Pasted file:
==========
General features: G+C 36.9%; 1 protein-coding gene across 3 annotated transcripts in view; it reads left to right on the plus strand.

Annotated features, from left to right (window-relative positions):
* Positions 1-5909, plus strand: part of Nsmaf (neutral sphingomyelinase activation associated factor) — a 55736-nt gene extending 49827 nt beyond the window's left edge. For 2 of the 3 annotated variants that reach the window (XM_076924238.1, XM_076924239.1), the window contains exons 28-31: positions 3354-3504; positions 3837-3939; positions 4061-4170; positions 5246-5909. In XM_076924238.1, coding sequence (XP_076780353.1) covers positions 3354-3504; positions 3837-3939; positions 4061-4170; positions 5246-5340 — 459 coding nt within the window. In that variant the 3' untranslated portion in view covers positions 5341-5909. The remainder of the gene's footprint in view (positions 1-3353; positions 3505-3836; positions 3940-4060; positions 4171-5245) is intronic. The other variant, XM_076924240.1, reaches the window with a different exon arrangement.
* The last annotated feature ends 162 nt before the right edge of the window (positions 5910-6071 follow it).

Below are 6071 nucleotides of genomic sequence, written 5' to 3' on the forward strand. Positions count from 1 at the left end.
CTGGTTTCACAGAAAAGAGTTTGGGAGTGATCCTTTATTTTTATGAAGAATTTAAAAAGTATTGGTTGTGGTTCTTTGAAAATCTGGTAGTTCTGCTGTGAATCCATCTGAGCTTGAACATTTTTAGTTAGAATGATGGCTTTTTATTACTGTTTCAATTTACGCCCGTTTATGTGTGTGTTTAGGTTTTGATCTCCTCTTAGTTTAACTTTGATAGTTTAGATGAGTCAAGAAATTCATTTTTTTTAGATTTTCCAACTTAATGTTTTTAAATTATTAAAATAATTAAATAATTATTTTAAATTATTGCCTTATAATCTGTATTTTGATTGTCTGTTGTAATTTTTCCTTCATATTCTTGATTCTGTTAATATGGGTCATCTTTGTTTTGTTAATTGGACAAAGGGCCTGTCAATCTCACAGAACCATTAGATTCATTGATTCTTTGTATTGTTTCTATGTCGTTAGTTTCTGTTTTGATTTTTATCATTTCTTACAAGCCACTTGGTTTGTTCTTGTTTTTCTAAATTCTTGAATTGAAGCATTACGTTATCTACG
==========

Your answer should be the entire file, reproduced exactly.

General features: G+C 36.9%; 1 protein-coding gene across 3 annotated transcripts in view; it reads left to right on the plus strand.

Annotated features, from left to right (window-relative positions):
* Positions 1-5909, plus strand: part of Nsmaf (neutral sphingomyelinase activation associated factor) — a 55736-nt gene extending 49827 nt beyond the window's left edge. For 2 of the 3 annotated variants that reach the window (XM_076924238.1, XM_076924239.1), the window contains exons 28-31: positions 3354-3504; positions 3837-3939; positions 4061-4170; positions 5246-5909. In XM_076924238.1, coding sequence (XP_076780353.1) covers positions 3354-3504; positions 3837-3939; positions 4061-4170; positions 5246-5340 — 459 coding nt within the window. In that variant the 3' untranslated portion in view covers positions 5341-5909. The remainder of the gene's footprint in view (positions 1-3353; positions 3505-3836; positions 3940-4060; positions 4171-5245) is intronic. The other variant, XM_076924240.1, reaches the window with a different exon arrangement.
* The last annotated feature ends 162 nt before the right edge of the window (positions 5910-6071 follow it).

Below are 6071 nucleotides of genomic sequence, written 5' to 3' on the forward strand. Positions count from 1 at the left end.
CTGGTTTCACAGAAAAGAGTTTGGGAGTGATCCTTTATTTTTATGAAGAATTTAAAAAGTATTGGTTGTGGTTCTTTGAAAATCTGGTAGTTCTGCTGTGAATCCATCTGAGCTTGAACATTTTTAGTTAGAATGATGGCTTTTTATTACTGTTTCAATTTACGCCCGTTTATGTGTGTGTTTAGGTTTTGATCTCCTCTTAGTTTAACTTTGATAGTTTAGATGAGTCAAGAAATTCATTTTTTTTAGATTTTCCAACTTAATGTTTTTAAATTATTAAAATAATTAAATAATTATTTTAAATTATTGCCTTATAATCTGTATTTTGATTGTCTGTTGTAATTTTTCCTTCATATTCTTGATTCTGTTAATATGGGTCATCTTTGTTTTGTTAATTGGACAAAGGGCCTGTCAATCTCACAGAACCATTAGATTCATTGATTCTTTGTATTGTTTCTATGTCGTTAGTTTCTGTTTTGATTTTTATCATTTCTTACAAGCCACTTGGTTTGTTCTTGTTTTTCTAAATTCTTGAATTGAAGCATTACGTTATCTACG